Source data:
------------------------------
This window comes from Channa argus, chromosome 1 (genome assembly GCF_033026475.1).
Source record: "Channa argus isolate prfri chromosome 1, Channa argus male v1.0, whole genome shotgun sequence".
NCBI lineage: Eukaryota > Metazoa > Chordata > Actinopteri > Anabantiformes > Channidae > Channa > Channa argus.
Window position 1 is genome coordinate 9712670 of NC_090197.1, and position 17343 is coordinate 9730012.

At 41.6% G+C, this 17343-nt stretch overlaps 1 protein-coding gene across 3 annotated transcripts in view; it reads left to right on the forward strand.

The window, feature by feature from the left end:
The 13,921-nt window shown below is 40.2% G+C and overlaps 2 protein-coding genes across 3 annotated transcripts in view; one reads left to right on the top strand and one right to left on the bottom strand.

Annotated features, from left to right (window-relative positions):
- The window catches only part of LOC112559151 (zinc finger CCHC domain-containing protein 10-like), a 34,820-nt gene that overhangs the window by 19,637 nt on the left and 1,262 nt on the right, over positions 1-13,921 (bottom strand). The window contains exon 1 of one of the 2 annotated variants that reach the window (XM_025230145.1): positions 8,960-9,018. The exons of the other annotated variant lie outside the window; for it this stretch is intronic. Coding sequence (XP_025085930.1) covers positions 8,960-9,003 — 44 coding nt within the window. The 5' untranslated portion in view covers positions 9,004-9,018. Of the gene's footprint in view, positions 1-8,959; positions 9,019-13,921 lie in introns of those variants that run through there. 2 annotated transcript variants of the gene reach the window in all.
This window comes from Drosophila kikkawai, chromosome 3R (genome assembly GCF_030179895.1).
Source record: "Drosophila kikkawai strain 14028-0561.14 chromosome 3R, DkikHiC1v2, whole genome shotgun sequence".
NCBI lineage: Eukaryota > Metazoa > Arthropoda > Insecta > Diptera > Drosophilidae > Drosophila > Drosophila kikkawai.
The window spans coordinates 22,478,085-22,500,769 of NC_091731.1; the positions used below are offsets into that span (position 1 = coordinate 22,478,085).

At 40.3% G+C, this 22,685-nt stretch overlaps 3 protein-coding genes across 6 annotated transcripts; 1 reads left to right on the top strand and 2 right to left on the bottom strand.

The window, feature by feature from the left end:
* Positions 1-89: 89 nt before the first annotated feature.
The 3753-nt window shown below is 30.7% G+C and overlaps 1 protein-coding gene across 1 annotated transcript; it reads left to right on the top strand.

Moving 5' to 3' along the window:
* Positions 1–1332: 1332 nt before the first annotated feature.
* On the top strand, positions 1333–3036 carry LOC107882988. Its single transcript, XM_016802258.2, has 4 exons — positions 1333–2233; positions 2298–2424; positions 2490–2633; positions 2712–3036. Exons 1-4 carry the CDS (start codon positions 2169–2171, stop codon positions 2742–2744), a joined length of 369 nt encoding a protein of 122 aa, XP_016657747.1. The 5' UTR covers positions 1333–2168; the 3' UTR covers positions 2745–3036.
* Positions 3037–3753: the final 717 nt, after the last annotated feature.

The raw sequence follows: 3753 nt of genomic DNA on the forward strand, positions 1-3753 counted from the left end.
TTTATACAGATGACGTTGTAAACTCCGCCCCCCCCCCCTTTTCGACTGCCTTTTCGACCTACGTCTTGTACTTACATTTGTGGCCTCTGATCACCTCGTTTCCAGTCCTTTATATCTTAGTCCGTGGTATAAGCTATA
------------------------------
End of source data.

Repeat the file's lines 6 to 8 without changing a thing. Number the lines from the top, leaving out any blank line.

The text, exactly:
The window, feature by feature from the left end:
The 13,921-nt window shown below is 40.2% G+C and overlaps 2 protein-coding genes across 3 annotated transcripts in view; one reads left to right on the top strand and one right to left on the bottom strand.

Annotated features, from left to right (window-relative positions):